Fast forward to 2018. All hard work paid off ❤.

Our range contained six stable beautiful cheeses. Two redflora ones, two blue-mould types and two artisanal and very-wild looking natural rind cheeses. Some made out of cow's milk, and some from buffalo milk.

Making cheese is a science and an art. Embedded in ages of traditional craftmanship. The resulting artisanal cheeses are still-lifes, worthy of being immortalized in a painting.

Our brand became quickly truly appreciated and well-known throughout the food & cheese world in the Netherlands. We were fortunate to build up a loyal customer base. And by saving and re-investing over the years, we managed to build our own little cheese factory behind our farmhouse.

Photo Assortment

Image by Telegraaf

"But what about the environment stupid!"

We are proud of what we have accomplished, in line with our local-and-circular-economies ambition.

We are sourcing our milk from two farmers, both located nearby in the beautiful polderland of the Lopikerwaard. We employ several residents from our village. We produce artisanal cheeses on a small scale, applying age-old techniques. We sell our products in a range of around 50 kilometres. We generate electricity with solar cells and a heat pump, and we get water from a well. We clean mostly with disinfectants based on enzymes.

However, there is still one big BUT. And that but is called WHEY.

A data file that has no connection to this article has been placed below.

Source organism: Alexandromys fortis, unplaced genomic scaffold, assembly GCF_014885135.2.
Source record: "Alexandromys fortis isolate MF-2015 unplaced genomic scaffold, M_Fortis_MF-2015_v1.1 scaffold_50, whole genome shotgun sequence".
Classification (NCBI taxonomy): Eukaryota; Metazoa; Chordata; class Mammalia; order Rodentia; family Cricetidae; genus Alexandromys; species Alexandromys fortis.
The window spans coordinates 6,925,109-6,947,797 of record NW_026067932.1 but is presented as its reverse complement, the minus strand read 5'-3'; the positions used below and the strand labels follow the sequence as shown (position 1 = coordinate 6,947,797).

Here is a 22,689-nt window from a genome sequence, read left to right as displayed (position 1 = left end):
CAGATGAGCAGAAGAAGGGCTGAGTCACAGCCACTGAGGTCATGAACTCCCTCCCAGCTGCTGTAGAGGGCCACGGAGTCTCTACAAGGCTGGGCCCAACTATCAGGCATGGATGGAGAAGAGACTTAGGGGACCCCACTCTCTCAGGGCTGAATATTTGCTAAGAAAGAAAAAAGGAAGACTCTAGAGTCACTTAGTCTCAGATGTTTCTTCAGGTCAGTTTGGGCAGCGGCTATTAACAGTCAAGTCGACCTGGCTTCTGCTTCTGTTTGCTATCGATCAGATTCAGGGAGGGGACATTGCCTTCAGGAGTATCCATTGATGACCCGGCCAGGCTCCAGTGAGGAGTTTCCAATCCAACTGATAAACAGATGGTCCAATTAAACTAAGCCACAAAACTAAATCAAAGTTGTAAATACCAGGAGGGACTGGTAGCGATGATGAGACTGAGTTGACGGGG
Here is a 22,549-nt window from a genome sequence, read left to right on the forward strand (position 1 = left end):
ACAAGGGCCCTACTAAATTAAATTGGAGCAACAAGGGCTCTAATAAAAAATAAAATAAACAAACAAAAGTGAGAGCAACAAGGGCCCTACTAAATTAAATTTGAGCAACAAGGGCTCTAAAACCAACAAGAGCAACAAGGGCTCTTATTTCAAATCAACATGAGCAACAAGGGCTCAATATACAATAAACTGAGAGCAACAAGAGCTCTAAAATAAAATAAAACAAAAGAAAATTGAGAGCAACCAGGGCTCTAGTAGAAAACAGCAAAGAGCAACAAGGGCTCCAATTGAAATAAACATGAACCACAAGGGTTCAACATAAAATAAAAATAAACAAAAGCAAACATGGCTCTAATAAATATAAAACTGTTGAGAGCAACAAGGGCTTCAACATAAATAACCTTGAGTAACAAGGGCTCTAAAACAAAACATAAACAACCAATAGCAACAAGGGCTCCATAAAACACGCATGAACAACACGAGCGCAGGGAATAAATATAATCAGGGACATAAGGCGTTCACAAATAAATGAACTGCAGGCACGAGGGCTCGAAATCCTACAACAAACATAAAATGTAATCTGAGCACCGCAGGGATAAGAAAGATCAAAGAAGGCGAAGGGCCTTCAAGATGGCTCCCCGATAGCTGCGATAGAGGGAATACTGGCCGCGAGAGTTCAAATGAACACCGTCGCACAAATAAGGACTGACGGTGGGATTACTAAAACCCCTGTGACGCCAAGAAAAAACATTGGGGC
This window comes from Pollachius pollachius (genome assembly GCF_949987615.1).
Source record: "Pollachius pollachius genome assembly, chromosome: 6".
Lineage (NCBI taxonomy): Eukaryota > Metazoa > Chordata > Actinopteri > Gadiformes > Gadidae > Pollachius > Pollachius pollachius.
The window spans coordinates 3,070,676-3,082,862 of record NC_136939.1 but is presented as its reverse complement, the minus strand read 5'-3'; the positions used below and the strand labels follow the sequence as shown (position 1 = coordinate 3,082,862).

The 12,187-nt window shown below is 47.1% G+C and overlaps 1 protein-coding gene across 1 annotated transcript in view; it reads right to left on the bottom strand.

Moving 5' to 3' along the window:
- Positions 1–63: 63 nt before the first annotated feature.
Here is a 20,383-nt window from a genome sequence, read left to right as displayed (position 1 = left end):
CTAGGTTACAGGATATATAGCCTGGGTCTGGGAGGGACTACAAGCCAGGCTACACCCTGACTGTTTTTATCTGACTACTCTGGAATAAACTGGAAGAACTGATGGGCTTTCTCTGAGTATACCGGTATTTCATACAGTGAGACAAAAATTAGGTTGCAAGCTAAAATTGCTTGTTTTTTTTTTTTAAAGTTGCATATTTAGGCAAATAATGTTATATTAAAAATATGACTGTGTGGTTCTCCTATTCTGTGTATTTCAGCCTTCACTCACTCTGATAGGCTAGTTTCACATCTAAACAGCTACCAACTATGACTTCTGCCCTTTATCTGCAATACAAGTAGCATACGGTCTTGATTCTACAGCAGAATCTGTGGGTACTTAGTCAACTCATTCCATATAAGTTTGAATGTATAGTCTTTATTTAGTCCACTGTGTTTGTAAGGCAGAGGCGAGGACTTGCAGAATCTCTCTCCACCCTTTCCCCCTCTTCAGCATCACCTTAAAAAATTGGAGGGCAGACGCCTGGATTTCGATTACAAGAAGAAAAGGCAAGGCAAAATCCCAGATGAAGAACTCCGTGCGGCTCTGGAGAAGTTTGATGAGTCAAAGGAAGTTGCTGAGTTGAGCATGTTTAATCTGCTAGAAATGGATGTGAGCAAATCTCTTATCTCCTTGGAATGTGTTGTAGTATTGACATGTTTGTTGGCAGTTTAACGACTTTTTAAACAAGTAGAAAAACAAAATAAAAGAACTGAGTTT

Whey is the yellow-green watery part of milk that remains when the curd is separated during cheesemaking. It accounts for about 85-90% of the volume of milk.

The average content of whey dry residue is:

  • 70% lactose
  • 14% proteins (especially casein)
  • 9% minerals
  • 4% fats
  • 3% lactic acid

Due to this high organic load (lactose and casein), disposal of whey has severe polluting effects on the environment, and on waters in particular.2

And we dispose our whey of as wastewater (sic )!!

Photo Whey Flushing

Image by Marieke van Eyndhoven

Lately the attitude towards whey has changed from a waste to a valuable dairy by-product. A more traditional use of whey in human and animal nutrition has been reported previously, with technologies developed to convert this side-product into a source of high-value nutritional components.

New methods of whey utilization are contributing to the advancement of applied technology. Recently fermentation processes for conversion of whey into high-value products have emerged as a potential pathway for development of bioplastic, bioleather and (edible) films, coatings and paints.2

My focus for Fabricademy

During this 6 month (and beyond) I want to explore an integrated approach to convert both lactose and casein into building blocks for garments, drastically reducing our dairy's waste and creating a new opportunity for our local community.

As a proof of concept I aim to design a dress with those building blocks.

True to our starting point of local-and-circular-economies, it is an obvious choice to source natural trims and dye pigments locally from the same lush meadows, as where the cows are grazing.

I love crafts. I love nature. I love country life. I love art. I love color and texture. I love stories. (More about those inspirations later). I express this inner life in my drawings and paintings. When I close my eyes and try to envision the dress to be designed, it keeps appearing as a work of art.

The dress transformed in a canvas on which I paint my personal story.

A short summary of my intentions:

Photo Focus Fabricademy

Image by Marieke van Eyndhoven

Last update: 2022-09-27